BANGKOK, Thailand — Smuggling boxes of elephant tusks is not so different from smuggling bundles of cocaine.
Both are procured for a pittance and sold abroad for a fortune. Both enrich transnational criminal networks; in ivory’s case, the commodity is acquired in the African savannah and sold primarily in China. Both send mules and middlemen to jail but seldom bring charges upon syndicate kingpins.
The major differences? Ivory is cruelly hacked out of elephants’ heads. Its sales have ravaged Asian elephant stocks and threaten to drive remaining African populations towards a similar fate. And ivory, unlike coke, is openly sold in high-end Hong Kong and Beijing boutiques.
Shooting an elephant for its ivory has been forbidden since 1989, the year poaching was banned by the 175-nation Convention on International Trade in Endangered Species. (Most call the treaty organization CITES, pronounced “SIGH-tees.”) The ban helped slow elephant populations in free fall, the outcome of unruly ivory markets and abundant assault rifles left behind by African civil wars.
But loopholes still allow shop owners in China (and to a lesser extent, Thailand) to claim their ivory bracelets, figurines and necklaces carved from pre-ban stockpiles. Most experts believe this stash dwindled to nearly nothing years ago.
“Realistically, there shouldn’t be any of that left at this point,” said William Schaedla, Southeast Asian regional director for the wildlife monitoring group Traffic. “But they’re allowed to give that excuse.”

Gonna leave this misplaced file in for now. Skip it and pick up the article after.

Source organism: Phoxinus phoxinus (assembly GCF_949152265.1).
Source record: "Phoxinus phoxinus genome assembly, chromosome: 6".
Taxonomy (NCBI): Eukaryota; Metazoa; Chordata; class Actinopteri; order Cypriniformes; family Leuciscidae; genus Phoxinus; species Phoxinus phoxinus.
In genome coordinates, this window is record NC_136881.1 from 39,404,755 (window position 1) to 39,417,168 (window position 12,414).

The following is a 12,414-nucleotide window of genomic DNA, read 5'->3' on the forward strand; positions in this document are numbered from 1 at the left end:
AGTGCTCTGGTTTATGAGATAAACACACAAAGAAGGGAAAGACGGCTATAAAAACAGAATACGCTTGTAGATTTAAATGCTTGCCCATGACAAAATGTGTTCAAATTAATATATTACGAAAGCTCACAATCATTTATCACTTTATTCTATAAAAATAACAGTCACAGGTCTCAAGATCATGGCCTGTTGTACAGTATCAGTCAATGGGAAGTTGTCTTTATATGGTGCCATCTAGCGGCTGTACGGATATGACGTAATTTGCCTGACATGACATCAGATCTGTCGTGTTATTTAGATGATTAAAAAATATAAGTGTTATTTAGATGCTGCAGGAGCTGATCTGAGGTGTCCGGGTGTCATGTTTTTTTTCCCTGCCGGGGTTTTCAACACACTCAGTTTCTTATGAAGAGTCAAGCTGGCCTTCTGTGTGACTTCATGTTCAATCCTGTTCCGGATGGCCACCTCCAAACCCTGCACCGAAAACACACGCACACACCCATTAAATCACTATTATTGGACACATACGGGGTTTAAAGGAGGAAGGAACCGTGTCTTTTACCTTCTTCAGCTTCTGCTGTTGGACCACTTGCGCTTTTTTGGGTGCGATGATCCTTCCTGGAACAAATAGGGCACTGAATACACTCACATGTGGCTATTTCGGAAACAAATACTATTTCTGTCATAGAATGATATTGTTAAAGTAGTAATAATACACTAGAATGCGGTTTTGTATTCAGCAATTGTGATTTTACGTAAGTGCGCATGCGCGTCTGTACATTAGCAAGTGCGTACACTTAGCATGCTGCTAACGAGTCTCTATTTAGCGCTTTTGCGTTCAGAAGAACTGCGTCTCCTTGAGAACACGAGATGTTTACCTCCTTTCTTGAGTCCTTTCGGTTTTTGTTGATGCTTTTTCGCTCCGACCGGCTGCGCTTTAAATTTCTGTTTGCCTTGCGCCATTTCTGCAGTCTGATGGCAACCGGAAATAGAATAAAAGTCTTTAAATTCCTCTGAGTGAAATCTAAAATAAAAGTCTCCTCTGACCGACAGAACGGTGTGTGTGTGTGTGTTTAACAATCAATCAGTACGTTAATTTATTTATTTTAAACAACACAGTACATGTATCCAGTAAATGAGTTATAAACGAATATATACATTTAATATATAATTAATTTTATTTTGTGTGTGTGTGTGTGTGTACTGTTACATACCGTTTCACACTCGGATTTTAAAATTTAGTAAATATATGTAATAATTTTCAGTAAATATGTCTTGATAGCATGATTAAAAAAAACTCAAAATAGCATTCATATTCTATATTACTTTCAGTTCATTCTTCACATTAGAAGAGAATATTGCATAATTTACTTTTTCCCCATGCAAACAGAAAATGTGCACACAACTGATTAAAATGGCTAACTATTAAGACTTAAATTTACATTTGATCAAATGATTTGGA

As Asian demand for ivory surges, CITES nations will gather July 23-27 to consider an ambitious new channel for legal ivory sales. Based on a model crafted by the DeBeers conglomerate — which sells diamonds, another African commodity associated with abuse — the concept would see all ivory funneled through a single, highly accountable monopoly.
Can a one-stop ivory shop force out smugglers and steer cash towards saving elephants? Conservationists, fearful the beasts will someday be resigned to zoo exhibits, are skeptical. They’re asking a more pointed question: can’t we just criminalize sales of ivory once and for all?
“If there’s a legal market, there will be opportunities to launder illegal ivory into those markets,” said Mary Rice, executive director of the independent London-based Environmental Investigation Agency or EIA. “It’s not going to work.”
In the British colonial period, United Kingdom buyers drove much of the demand for ivory, according to CITES data. But the post-World War II era saw the market shift eastward to Hong Kong and Japan. China’s current go-getter economic climate has fueled a new class of buyer: new-money, status-obsessed Chinese.
“It’s a prestige item,” Schaedla said. “If you’re newly wealthy in East Asia, and you want to show it off, what better way to do it than with an ivory carving?”
Despite the Chinese government’s insistence that its ivory trade monitoring is sufficient, EIA investigations suggest that roughly 90 percent of the nation’s market-sold ivory is obtained illegally. The demand for ivory in China is so high, Rice said, that vendors will always find a way to claim their bangles and carvings fall under legal categories.
In theory, every ivory item sold in China must be sold alongside a CITES permit confirming its legal status. But according to Rice, these rules have only given rise to a market for fake certificates. The picture is further distorted by two major CITES-approved sell-offs in 1999 and 2008 of old ivory stocks to China and Japan from Botswana, Namibia and Zimbabwe.
Ivory vendors are making full use of these avenues for fudged documents and bogus claims, Schaedla said. “Nobody’s really checking to see where the ivory originated,” he said. “This has allowed a bottomless pit for ivory sellers to draw from.”
If seizures indicate heightened demand, China’s ivory appetite is only increasing. Last year was an “annus horribilis” for African elephants slain to supply the Africa-to-Asia tusk trade, according to Traffic. At least 23 tons of tusks were seized by varied nations’ customs officials in 2011, the worst year in more than two decades.